Yes, the CDTS idiocy must be stopped. Before the May elections, write or infom your councillor. Write objecting to the CDTS to Backford Hall, Chester CHI 6EA. Save our quality of life, don't squander it because commuters won't use the bus or train, instead of one person one car. Why do planners pander to these selfish people? Perhaps it's because they make a fuss, and residents as a rule do not. We should prove them wrong this topic. Write to John Prescott. Do something- before it's too late- We still have a chance to stop further decimation of our green belt. Stop the speculators, waiting in the wings for any encroachment which will give the green light. The future well being of our environment is in your hands. It must be worth a letter or two.
A very concerned resident
22/4/99 In reply to the 'Concerned Resident' of 15th April Points of View- "Labour hijack"- he/she should be made aware that the Liberal Democrats are the very people who are helping to destroy the green open spaces and are regularly keeping us informed as to how they are going to do it. I would add that the Labour and Conservative councillors are no better.
In green spaces let me mention the CDTS which is causing a great deal of concern in households close and not so close to the proposed route. Sleepless nights, endless fraught discussions, agitated debate with seemingly no solution, no choice, no compromise and no voice. A voice is what we need. Let's try our local councillors. The following is an extract from a debate with our local Liberal Democrat candidate:
Resident question: "Would you like 16 buses per hour past the back of your home?"
Lib Dem answer: "I don't know what you're complaining about. Sixteen buses per hour is a small price to pay for any improvement in the quality of life for the people who live on Hoole Road."
Resident: "A high percentage of people on Hoole Road rely heavily on passing traffic for their livelihood. If the majority of people in this ward voted Liberal Democrat yet were against CDTS would you represent our views in council?"
Lib Dem: "No."
Resident: "But why? We are the people who put you in a position of power to represent us, the local people."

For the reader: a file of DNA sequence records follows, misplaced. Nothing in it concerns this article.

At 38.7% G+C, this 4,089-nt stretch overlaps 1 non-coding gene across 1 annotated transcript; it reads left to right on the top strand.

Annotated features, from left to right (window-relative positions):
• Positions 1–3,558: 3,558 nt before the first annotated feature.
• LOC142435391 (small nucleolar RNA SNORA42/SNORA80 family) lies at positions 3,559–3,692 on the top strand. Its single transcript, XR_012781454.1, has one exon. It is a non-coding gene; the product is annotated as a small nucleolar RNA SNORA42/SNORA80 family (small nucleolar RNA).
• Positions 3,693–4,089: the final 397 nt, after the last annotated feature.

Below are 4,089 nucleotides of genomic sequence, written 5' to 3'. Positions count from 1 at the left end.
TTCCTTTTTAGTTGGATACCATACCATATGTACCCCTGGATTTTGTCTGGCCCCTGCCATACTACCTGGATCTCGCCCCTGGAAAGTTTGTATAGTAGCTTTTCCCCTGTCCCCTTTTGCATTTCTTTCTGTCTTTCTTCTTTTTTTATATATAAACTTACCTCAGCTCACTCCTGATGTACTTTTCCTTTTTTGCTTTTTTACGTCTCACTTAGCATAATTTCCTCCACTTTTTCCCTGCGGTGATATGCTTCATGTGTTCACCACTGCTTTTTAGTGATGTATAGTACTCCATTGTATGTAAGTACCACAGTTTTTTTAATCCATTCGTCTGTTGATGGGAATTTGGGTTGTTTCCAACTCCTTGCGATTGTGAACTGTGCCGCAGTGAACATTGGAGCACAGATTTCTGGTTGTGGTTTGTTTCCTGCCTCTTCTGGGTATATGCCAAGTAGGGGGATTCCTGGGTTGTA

Shortly after this the debate deteriorated and the Iiberal Democrats left, leaving the small group of residents standing, cold and seriously concerned as for who they should be voting on the 6th May. If this is the attitude, who will you vote for to ensure your voice is heard?
K Moffat, Oaklea Avenue, Hoole Chester
22/4/99 In reply to last week's "Concerned resident", I would also be concerned if I were a Liberal Democrat councillor in Hoole. I would not however be concerned by a Labour hijack but by the clear mis-reading of the electorate's feelings towards the proposed CDTS. When canvassed by the Liberal Democrats last week, I raised my concerns and objections to the busway and was met with an uncompromising view and an attitude which verged on rudeness and annoyance. If I were a Liberal Democrat councillor, I would at least listen to people's views and concerns instead of dictating to local residents what the Liberal Democrats see as good for them.
In sharp contrast, the Labour councillors (although admitting they would follow the party line) offered due concern for my views and offered to facilitate these views being heard in a fair and correct way in the council area. Regrettably, there is no party in the Hoole Groves ward who will fight for and support the very many and growing number of people with concerns about a noisy concrete busway cutting through Hoole's largest green area.
Whatever the Liberal Democrats have achieved in the past in terms of preserving green open spaces will be overshadowed by their blinkered views which support converting a very large green space into a carbon monoxide polluted piece of tarmac (proposed Mamings Lane park and ride) and a two lane concrete busway.
Support the cycle path and walkway and object to this noisy concrete busway which is being cleverly marketed as a good thing for you, the residents of Chester.